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October 13, 2021

Menopause Part 4: Identifying Menopause Signs and Symptoms

Welcome to part 4 of the ODX Menopause Series. In this post, the ODX Research team reviews the signs and symptoms of menopause that are common to so many women.

The ODX Menopause Series

  1. Menopause Part 1: A Quick Overview of a Slow Process
  2. Menopause Part 2: Biology and Physiology of Menopause
  3. Menopause Part 3: Increased Risk of Disease Associated with Menopause
  4. Menopause Part 4: Identifying Menopause: Signs and Symptoms
  5. Menopause Part 5: Laboratory Evaluation of Menopause
  6. Menopause Part 6: Cardiovascular Risk in Menopause
  7. Menopause Part 7: Beyond Hormone Testing in Menopause
  8. Menopause Part 8: Natural Approaches to Menopause
  9. Menopause Part 9: Diet and Nutrition Intervention in Menopause
  10. Menopause Part 10: Characteristic of Herbal Derivatives used to Alleviate Menopause Symptoms
  11. Menopause Part 11: Lifestyle Approaches to Menopause
  12. Menopause Part 12: The National Institute on Aging Addresses Hot Flashes
  13. Menopause Part 13: Hormone Replacement Therapy (HRT) in Menopause
  14. Menopause Part 14: North American and European Guidelines for Hormonal Management of Menopause
  15. Menopause Part 15: Bioidentical Hormone Therapy
  16. Menopause Part 16: Optimal Takeaways for Menopause
  17. Optimal The Podcast - Episode 10

Some women glide through menopause without disruptive symptoms while some experience unbearable discomfort that needs to be addressed.

For many women, changes in mood and sleep patterns characterize the perimenopausal period and can extend throughout menopause. The transition from pre-to postmenopause can take up to four years.[1]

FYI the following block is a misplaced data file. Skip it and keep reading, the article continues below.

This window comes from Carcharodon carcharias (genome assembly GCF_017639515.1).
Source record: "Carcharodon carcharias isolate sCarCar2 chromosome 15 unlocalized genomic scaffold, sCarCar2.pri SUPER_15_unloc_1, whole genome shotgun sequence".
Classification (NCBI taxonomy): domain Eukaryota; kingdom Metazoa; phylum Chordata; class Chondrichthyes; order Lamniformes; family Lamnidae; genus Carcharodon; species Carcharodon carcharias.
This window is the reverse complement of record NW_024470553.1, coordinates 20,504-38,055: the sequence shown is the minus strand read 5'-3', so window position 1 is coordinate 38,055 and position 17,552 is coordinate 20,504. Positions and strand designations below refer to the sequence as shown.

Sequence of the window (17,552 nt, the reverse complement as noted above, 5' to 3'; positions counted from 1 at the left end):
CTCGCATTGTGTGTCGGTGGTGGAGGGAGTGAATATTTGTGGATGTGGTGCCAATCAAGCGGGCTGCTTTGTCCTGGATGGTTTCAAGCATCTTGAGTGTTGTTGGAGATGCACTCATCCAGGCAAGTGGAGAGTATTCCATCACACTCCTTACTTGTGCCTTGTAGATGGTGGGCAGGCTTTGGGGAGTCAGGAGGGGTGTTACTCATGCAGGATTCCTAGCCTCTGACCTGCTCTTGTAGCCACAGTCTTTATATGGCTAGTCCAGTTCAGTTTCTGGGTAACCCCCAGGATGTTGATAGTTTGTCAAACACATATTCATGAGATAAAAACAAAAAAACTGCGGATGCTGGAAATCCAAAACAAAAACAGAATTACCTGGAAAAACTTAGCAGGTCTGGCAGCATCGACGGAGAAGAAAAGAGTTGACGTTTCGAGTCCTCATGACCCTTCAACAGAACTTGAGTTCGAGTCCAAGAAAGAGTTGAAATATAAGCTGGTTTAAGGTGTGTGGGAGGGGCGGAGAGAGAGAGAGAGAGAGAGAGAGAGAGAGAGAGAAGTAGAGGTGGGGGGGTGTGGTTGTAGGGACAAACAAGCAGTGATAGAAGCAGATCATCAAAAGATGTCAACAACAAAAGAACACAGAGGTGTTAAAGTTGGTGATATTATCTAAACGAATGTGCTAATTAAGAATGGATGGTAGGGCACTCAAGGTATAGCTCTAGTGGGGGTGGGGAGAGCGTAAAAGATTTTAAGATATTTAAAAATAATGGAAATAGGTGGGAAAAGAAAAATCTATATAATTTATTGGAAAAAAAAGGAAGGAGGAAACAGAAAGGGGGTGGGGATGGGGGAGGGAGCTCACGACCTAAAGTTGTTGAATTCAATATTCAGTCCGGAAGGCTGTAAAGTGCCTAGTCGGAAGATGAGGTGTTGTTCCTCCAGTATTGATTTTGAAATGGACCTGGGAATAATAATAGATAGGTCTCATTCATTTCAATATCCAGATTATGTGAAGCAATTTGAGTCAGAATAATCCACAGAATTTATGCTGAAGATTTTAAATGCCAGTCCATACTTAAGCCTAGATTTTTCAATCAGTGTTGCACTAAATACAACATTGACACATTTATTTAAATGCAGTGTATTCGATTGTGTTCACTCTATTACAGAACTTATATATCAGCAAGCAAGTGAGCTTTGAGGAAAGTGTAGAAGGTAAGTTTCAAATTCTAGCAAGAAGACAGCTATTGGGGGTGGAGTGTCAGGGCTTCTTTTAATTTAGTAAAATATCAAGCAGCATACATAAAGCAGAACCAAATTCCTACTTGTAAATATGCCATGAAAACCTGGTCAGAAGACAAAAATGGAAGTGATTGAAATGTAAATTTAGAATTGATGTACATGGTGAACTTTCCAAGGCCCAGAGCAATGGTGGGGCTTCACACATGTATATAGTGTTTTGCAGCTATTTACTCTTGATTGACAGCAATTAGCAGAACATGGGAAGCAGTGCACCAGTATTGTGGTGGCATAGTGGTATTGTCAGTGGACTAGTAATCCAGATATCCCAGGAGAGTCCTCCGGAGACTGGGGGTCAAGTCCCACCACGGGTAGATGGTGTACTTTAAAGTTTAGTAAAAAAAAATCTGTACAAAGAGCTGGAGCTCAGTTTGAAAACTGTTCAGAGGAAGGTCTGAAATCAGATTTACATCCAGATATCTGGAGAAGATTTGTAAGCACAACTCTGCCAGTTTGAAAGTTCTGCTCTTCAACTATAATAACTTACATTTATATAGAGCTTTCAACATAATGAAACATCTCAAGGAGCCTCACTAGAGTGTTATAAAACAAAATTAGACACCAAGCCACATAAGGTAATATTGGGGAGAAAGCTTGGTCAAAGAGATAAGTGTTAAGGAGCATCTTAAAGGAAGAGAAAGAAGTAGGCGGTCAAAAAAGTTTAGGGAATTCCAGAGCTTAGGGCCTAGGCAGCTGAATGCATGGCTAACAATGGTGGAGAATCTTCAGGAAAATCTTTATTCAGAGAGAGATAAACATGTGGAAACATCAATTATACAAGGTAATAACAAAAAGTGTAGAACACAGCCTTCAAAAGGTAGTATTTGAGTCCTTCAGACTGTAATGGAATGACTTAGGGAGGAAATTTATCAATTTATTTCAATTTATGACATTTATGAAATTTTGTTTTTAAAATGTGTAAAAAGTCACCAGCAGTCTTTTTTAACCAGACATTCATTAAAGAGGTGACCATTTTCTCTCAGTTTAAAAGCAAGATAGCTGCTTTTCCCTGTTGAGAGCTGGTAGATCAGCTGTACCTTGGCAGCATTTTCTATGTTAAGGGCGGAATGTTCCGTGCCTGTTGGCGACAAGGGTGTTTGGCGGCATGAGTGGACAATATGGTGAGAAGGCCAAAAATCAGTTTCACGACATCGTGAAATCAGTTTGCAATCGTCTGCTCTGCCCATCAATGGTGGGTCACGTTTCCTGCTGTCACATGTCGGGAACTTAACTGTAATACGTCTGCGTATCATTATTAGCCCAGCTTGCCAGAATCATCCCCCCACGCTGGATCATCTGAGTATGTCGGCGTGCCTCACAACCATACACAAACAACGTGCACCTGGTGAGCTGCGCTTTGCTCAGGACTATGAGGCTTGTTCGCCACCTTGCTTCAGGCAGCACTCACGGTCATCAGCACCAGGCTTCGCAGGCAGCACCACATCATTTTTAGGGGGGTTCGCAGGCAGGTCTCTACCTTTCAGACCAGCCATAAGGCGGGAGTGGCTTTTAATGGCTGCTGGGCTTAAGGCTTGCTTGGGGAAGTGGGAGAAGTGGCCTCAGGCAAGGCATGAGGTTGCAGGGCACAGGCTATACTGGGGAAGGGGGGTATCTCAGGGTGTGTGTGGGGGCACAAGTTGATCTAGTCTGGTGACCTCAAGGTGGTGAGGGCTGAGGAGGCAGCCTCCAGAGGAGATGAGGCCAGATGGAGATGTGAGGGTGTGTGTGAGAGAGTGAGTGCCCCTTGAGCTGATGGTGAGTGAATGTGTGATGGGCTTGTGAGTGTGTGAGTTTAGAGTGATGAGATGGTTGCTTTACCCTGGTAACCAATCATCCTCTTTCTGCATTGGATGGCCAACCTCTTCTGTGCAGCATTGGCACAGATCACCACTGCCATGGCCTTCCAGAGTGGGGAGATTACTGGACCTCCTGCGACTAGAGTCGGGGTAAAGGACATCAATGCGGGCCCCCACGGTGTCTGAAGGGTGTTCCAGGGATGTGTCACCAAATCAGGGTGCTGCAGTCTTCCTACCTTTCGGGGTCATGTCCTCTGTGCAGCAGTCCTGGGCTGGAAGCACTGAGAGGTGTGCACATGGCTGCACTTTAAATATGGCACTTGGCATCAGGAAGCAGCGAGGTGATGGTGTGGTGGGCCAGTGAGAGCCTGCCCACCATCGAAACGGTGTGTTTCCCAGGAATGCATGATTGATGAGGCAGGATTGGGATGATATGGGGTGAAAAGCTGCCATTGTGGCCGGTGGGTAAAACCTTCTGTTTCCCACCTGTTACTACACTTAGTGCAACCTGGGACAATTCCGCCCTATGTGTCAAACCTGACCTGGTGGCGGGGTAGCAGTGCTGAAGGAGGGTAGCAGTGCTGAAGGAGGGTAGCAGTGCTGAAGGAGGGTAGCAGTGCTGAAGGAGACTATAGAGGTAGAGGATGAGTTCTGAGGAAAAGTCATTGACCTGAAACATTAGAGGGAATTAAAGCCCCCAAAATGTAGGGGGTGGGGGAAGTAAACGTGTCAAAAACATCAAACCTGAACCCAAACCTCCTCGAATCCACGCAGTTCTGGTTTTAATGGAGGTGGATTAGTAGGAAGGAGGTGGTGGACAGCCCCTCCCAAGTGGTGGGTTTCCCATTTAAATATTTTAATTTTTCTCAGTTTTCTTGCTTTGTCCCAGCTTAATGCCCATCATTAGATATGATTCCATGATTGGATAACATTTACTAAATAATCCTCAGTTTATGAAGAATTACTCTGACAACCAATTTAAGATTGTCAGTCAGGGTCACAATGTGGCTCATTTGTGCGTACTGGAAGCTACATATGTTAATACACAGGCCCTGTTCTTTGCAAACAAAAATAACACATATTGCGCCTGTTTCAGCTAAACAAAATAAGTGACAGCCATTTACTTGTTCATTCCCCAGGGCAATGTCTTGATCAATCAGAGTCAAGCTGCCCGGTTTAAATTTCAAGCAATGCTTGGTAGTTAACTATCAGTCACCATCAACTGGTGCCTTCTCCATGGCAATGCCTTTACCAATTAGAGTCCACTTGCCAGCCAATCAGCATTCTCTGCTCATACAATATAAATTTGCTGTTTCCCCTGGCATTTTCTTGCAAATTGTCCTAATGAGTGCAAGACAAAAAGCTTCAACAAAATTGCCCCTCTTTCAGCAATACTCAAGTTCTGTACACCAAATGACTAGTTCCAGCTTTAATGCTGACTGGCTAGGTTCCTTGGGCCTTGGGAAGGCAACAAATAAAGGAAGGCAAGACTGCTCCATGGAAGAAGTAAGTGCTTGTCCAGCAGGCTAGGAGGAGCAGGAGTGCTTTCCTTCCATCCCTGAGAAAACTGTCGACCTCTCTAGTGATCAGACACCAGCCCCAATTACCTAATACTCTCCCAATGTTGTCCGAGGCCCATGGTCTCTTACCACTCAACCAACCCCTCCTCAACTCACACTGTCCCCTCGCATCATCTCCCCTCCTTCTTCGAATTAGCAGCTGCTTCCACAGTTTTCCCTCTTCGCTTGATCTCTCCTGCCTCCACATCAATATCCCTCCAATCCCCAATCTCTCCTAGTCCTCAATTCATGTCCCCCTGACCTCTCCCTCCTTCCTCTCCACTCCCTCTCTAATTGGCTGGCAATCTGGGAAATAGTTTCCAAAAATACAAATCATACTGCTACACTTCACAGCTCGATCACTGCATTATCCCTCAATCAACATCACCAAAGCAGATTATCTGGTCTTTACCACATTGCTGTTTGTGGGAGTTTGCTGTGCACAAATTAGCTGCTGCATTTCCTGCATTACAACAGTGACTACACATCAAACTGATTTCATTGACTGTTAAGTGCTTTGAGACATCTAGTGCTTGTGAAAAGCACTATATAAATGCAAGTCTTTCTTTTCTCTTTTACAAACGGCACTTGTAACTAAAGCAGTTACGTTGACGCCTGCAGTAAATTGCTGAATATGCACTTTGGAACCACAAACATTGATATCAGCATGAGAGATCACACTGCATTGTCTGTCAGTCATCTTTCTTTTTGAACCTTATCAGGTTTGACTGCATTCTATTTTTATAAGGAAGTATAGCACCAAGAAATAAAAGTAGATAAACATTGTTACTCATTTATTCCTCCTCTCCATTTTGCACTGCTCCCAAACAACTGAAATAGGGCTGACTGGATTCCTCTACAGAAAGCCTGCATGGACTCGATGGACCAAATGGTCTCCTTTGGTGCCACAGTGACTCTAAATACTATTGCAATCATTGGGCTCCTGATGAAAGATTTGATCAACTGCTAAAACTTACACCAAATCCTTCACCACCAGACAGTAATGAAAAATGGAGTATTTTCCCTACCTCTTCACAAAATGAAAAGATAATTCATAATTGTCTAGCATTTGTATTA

Approximately 80% of women transitioning into menopause will have symptoms though not all will seek intervention. The most disruptive appear to be vasomotor symptoms such as night sweats, hot flashes, and sleep disruption.[2] Researchers suggest that menopausal vasomotor symptoms may reflect adverse vascular changes. Therefore, risk of endothelial dysfunction should be assessed as well.[3]

Signs and Symptoms of Perimenopause and Menopause [4] [5] [6] [7] [8] [9] [10] [11] [12] [13] [14]

Physiological

  • Back pain
  • Bone density loss, bone pain
  • Cognitive decline
  • Decreased libido, decreased sexual function
  • Dental caries
  • Depression
  • Difficulty concentrating
  • Dry mouth/ xerostomia, burning mouth
  • Elevated heart rate
  • Emotional distress
  • Genitourinary syndrome of menopause (GSM)
  • Headaches
  • Gingival atrophy
  • Jawbone osteoporosis
  • Joint pain, aches, or stiffness
  • Loss of lean body mass
  • Mood changes, mood swings
  • Osteopenia, osteoporosis
  • Palpitations
  • Periodontitis
  • Psychological distress
  • Sarcopenia
  • Sexual dysfunction
  • Skin lesions
  • Sleep disruption, insomnia
  • Taste changes
  • Vaginal dryness, discharge, itchiness or irritation
  • Vasomotor (hot flashes/flushes, night sweats)
  • Visceral and abdominal adiposity
  • Weight gain, obesity

Biochemical

  • Dyslipidemia
  • Glucose intolerance
  • Hyperinsulinemia, insulin resistance
  • Inflammation
  • Decreased estradiol, progesterone, AMH, adiponectin, HDL-C
  • Increased triglycerides, total cholesterol, LDL, VLDL, FSH, leptin, proinflammatory markers

The Menopause Rating Scales (MRS) is a validated tool for assessing menopause-related symptoms categorized as:[15]

Somatic

Psychological

Urogenital, sexual

Cardiac discomfort

Hot flashes

Joint issues

Muscle issues

Sleep issues

 Anxiety

Depressed mood

Exhaustion, physical & mental

Irritability

Bladder issues

Vaginal dryness

Vasomotor Symptoms

Vasomotor symptoms occur in 80% of perimenopausal women and are the most common complaints that drive a woman to seek intervention and relief.[16] Although hormone replacement therapy may be the most effective at relieving these symptoms, it may be contraindicated in some women (e.g., breast cancer survivors), or rejected by others due to potential adverse health effects. A trial period of 2-4 weeks of non-hormonal intervention will indicate if a non-hormonal approach is efficacious.[17]

Hot flashes/flushes appear to occur due to an abrupt decrease in serum estrogen, fluctuations in neurotransmitters such as serotonin and norepinephrine, and peptides neurokinin-B and calcitonin gene-related peptide.[18]

Headache